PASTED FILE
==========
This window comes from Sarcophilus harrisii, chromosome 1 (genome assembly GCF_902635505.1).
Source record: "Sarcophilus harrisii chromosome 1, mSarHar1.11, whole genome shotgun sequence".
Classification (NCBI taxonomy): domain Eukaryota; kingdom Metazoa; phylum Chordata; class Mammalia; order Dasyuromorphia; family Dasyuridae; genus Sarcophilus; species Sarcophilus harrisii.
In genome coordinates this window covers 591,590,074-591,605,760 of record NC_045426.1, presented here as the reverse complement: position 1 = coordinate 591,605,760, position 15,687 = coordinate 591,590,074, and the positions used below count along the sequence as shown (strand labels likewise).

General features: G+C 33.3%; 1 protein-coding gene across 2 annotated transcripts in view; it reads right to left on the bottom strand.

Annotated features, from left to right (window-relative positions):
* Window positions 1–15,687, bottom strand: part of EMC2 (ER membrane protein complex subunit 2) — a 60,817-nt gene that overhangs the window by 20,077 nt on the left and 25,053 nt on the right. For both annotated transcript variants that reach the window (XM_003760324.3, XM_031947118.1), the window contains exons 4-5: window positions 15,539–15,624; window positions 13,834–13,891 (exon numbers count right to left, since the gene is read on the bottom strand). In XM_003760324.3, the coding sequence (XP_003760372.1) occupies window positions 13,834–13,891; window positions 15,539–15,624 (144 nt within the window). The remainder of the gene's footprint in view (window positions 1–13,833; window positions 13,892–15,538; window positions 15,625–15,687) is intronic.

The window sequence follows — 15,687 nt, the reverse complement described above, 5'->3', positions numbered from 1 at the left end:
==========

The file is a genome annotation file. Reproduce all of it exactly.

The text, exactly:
This window comes from Sarcophilus harrisii, chromosome 1 (genome assembly GCF_902635505.1).
Source record: "Sarcophilus harrisii chromosome 1, mSarHar1.11, whole genome shotgun sequence".
Classification (NCBI taxonomy): domain Eukaryota; kingdom Metazoa; phylum Chordata; class Mammalia; order Dasyuromorphia; family Dasyuridae; genus Sarcophilus; species Sarcophilus harrisii.
In genome coordinates this window covers 591,590,074-591,605,760 of record NC_045426.1, presented here as the reverse complement: position 1 = coordinate 591,605,760, position 15,687 = coordinate 591,590,074, and the positions used below count along the sequence as shown (strand labels likewise).

General features: G+C 33.3%; 1 protein-coding gene across 2 annotated transcripts in view; it reads right to left on the bottom strand.

Annotated features, from left to right (window-relative positions):
* Window positions 1–15,687, bottom strand: part of EMC2 (ER membrane protein complex subunit 2) — a 60,817-nt gene that overhangs the window by 20,077 nt on the left and 25,053 nt on the right. For both annotated transcript variants that reach the window (XM_003760324.3, XM_031947118.1), the window contains exons 4-5: window positions 15,539–15,624; window positions 13,834–13,891 (exon numbers count right to left, since the gene is read on the bottom strand). In XM_003760324.3, the coding sequence (XP_003760372.1) occupies window positions 13,834–13,891; window positions 15,539–15,624 (144 nt within the window). The remainder of the gene's footprint in view (window positions 1–13,833; window positions 13,892–15,538; window positions 15,625–15,687) is intronic.

The window sequence follows — 15,687 nt, the reverse complement described above, 5'->3', positions numbered from 1 at the left end: